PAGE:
Second COVID booster: Who should receive it and when?


The more boosters the better? Data from Israel show that immune protection in elderly people is strengthened even further after a fourth dose. Karl Lauterbach, MD, German minister of health, recently pleaded for a second booster for those aged 18 years and older, and he pushed for a European Union–wide recommendation. He has not been able to implement this yet.

Just as before, Germany’s Standing Committee on Vaccination (STIKO) is only recommending the second booster for people aged 70 years and older, the European Medicines Agency (EMA) is recommending the fourth vaccination for everyone aged 80 years and older, and the United States has set the general age limit at 50 years.

Specialists remain skeptical about expanding the availability of the second booster. “From an immunologic perspective, people under the age of 70 with a healthy immune system do not need this fourth vaccination,” said Christiane Falk, PhD, head of the Institute for Transplantation Immunology of the Hannover Medical School (Germany) and member of the German Federal Government COVID Expert Panel, at a Science Media Center press briefing.

After the second vaccination, young healthy people are sufficiently protected against a severe course of the disease. Dr. Falk sees the STIKO recommendation as feasible, since it can be worked with. People in nursing facilities or those with additional underlying conditions would be considered for a fourth vaccination, explained Dr. Falk.

Complete protection unrealistic

Achieving complete protection against infection through multiple boosters is not realistic, said Christoph Neumann-Haefelin, MD, head of the Working Group for Translational Virus Immunology at the Clinic for Internal Medicine II, University Hospital Freiburg, Germany. Therefore, this should not be pursued when discussing boosters. “The aim of the booster vaccination should be to protect different groups of people against severe courses of the disease,” said Dr. Neumann-Haefelin.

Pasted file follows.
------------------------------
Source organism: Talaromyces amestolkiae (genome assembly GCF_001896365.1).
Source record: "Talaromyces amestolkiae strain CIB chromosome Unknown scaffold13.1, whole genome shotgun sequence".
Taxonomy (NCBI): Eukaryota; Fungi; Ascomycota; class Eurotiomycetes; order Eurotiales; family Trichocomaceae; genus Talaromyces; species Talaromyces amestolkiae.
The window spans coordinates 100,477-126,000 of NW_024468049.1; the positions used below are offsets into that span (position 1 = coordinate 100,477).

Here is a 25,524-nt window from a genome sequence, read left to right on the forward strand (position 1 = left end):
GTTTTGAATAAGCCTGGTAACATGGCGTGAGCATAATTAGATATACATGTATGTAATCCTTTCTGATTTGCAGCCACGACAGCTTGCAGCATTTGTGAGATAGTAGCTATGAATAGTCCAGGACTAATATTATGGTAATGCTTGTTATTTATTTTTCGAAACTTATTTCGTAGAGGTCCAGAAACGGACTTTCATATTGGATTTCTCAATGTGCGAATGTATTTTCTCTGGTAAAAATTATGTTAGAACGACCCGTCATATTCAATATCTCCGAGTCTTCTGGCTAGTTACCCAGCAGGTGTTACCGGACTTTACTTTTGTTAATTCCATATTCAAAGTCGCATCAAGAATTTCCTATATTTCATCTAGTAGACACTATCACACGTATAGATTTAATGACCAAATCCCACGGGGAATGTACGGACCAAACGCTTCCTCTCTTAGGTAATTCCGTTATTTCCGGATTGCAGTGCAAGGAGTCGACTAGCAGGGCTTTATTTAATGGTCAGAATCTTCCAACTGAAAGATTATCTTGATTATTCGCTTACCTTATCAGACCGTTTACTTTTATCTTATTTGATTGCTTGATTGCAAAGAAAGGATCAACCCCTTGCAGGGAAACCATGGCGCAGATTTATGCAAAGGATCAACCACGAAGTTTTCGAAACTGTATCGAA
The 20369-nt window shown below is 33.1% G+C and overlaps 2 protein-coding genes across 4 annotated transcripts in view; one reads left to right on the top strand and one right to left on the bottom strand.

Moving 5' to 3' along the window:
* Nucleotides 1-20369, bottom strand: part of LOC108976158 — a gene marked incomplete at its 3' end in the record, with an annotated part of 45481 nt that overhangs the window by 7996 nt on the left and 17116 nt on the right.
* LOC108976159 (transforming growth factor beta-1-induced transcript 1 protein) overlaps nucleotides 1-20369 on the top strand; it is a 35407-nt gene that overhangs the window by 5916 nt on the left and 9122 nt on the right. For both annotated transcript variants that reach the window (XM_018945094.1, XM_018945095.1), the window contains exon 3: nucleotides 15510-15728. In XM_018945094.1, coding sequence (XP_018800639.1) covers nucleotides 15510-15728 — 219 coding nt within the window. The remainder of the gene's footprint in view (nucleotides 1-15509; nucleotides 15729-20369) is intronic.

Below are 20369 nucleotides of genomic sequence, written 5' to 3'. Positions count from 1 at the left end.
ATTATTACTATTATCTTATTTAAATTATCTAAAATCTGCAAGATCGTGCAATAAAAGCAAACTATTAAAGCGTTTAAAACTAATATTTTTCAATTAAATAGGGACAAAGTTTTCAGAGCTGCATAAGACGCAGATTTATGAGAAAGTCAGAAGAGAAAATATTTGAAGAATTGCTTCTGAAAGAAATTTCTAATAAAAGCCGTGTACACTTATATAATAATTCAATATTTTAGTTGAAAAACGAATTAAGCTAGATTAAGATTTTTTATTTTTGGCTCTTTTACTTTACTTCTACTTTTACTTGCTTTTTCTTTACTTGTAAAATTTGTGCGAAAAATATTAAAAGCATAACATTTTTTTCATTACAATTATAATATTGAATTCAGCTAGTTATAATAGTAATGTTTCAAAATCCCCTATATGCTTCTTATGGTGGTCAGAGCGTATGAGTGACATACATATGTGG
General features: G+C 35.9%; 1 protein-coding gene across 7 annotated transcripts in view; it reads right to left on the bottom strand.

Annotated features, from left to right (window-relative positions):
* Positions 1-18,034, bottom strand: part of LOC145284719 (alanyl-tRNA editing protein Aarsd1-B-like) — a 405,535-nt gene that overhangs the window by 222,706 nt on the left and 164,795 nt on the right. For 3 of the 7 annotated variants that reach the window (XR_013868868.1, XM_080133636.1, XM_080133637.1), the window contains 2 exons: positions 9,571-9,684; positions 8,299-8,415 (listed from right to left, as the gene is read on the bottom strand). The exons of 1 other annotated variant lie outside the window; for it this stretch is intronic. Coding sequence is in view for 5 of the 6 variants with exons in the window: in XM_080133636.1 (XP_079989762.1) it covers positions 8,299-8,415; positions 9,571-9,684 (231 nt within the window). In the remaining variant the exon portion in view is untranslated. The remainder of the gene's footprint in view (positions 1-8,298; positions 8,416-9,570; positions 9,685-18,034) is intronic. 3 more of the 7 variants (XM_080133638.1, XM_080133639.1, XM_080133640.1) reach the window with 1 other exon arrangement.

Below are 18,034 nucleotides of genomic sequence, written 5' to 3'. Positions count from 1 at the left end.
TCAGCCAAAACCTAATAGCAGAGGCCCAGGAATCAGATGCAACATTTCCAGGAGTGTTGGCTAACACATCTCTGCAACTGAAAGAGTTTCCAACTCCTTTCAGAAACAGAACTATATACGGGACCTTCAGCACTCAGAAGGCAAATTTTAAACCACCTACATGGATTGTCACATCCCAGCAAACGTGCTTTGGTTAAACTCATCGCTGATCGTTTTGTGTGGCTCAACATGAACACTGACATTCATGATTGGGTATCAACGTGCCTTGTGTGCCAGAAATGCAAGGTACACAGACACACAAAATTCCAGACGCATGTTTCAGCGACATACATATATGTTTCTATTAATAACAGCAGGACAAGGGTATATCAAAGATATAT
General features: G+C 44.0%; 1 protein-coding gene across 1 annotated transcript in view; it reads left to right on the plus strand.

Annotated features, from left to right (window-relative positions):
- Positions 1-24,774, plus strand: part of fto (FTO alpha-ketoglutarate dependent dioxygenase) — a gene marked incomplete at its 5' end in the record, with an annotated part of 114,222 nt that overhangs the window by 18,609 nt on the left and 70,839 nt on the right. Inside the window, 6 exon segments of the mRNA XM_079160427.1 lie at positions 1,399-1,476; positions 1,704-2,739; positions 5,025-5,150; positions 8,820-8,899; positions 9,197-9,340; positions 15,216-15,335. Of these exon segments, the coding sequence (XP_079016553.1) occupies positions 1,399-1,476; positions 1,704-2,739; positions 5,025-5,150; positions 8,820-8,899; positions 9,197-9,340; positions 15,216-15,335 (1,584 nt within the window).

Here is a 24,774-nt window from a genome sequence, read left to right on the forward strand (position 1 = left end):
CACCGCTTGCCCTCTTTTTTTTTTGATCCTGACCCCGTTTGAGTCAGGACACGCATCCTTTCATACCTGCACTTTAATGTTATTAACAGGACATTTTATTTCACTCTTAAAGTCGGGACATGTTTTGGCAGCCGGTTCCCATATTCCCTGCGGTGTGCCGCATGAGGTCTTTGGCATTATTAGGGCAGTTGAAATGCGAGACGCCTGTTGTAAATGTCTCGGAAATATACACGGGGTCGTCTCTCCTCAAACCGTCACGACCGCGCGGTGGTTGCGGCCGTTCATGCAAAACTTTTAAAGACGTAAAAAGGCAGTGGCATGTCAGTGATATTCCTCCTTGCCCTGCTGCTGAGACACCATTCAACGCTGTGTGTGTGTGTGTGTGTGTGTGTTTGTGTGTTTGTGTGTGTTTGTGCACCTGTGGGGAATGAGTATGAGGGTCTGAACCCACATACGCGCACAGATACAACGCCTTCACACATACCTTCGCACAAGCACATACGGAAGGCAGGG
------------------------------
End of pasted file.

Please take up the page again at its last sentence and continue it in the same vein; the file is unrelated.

Neutralizing antibodies that are only present in high concentrations for a few weeks after infection or vaccination are sometimes able to prevent the infection on their own. The immunologic memory of B cells and T cells, which ensures long-lasting protection against severe courses of the disease, is at a high level after two doses, and a third dose increases the protection more.

While people with a weak immune system need significantly more vaccinations in a shorter period to receive the same protection, too many booster vaccinations against SARS-CoV-2 are not sensible for young healthy people.

Immune saturation effect

A recent study in macaques showed that an adjusted Omicron booster did not lead to higher antibody titers, compared with a usual booster. In January 2022, the EMA warned against frequent consecutive boosters that may no longer produce the desired immune response.

If someone receives a booster too early, a saturation effect can occur, warned Andreas Radbruch, PhD, scientific director of the German Rheumatism Research Center Berlin. “We know this from lots of experimental studies but also from lots of other vaccinations. For example, you cannot be vaccinated against tetanus twice at 3- or 4-week intervals. Nothing at all will happen the second time,” explained Dr. Radbruch.

If the same antigen is applied again and again at the same dose, the immune system is made so active that the antigen is directly intercepted and cannot have any new effect on the immune system. This mechanism has been known for a long time, said Dr. Radbruch.


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